What is the Nine-Bond Rule
The Nine-Bond Rule, also known as "Rule 396," is a requirement by the New York Stock Exchange (NYSE) that all orders for nine bonds or less be sent to the trading floor for one hour. In this time, it is expected that a market for such securities can be found.
BREAKING DOWN Nine-Bond Rule
Bonds tend to trade more frequently on the over-the-counter (OTC) market and the Nine-Bond rule does not apply to orders directed to the OTC market. Because of the relative inactivity of bond trading on the NYSE (most due to several factors including many of the listed bonds being traded OTC), the Nine-Bond rule, which enables an order to stay on the floor for one full hour, was put in place to garner the best possible price for the individual investor.
The trading of bonds has never been as seamless and transparent as that of stocks, even though the U.S. fixed income market is substantially larger than the U.S. equity market. Many reasons exist for this discrepancy. Chief among them is liquidity, there is not enough daily trading activity in most bonds to facilitate such transactions through online brokerage accounts or in odd lots.
The closest equivalent to discount stock trading is the TreasuryDirect.gov website which enables individual investors to purchase Treasury securities directly from the issuing U.S. government.
The Evolution of Bond Trading and the Nine-Bond Rule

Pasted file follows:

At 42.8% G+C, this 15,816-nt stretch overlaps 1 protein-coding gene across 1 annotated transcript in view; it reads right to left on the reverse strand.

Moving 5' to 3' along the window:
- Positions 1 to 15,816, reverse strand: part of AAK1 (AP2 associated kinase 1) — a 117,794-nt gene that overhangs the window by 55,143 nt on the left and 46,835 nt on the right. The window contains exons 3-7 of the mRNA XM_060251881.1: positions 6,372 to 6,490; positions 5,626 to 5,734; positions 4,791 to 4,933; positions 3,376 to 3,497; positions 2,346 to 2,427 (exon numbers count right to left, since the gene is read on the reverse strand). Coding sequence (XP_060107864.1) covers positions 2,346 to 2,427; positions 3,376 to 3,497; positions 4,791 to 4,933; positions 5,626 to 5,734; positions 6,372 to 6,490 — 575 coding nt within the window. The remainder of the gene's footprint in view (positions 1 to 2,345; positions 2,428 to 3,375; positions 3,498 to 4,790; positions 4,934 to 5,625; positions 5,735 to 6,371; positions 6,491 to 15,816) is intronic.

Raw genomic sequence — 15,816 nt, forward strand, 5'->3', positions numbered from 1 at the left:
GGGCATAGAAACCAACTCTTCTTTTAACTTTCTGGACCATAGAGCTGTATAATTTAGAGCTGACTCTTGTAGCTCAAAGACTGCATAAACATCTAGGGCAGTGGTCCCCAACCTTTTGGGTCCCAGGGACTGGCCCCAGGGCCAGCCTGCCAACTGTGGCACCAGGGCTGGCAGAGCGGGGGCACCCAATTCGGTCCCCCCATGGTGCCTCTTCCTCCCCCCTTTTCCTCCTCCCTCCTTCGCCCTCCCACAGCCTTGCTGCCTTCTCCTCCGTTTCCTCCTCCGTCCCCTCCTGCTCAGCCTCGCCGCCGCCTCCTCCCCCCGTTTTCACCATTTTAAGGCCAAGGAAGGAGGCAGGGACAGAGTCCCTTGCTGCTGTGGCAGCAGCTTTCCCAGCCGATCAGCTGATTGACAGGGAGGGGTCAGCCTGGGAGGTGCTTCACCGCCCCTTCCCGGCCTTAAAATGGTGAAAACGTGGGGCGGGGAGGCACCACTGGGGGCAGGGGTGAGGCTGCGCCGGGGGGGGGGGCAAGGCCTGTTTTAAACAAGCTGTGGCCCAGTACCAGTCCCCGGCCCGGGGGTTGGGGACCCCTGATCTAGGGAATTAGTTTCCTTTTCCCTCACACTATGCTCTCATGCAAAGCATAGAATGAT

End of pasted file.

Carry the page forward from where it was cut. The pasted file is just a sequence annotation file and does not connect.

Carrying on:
For decades, dozens of brokerage firms and investment banks known as primary dealers maintained large inventories of bonds on their balance sheets to facilitate efficient trading. But the role of primary dealers has declined since implementation of the Volcker Rule in 2015 that prohibits federally-funded banks from trading for their own profit. Physical exchanges like the NYSE have also lost share of fixed income trading as most of the market has moved to electronic networks to buy and sell bonds. Many of these networks are utilized by agency-only brokers, who are assuming the share of fixed income trading that primary dealers were forced to give up.
The Nine-Bond rule is also necessary due to the large size of most fixed income transactions. While trade sizes have been coming down – the average trade size was $536,000 in 2014 – they will never approach the very small quantities applicable to the Nine-Bond rule.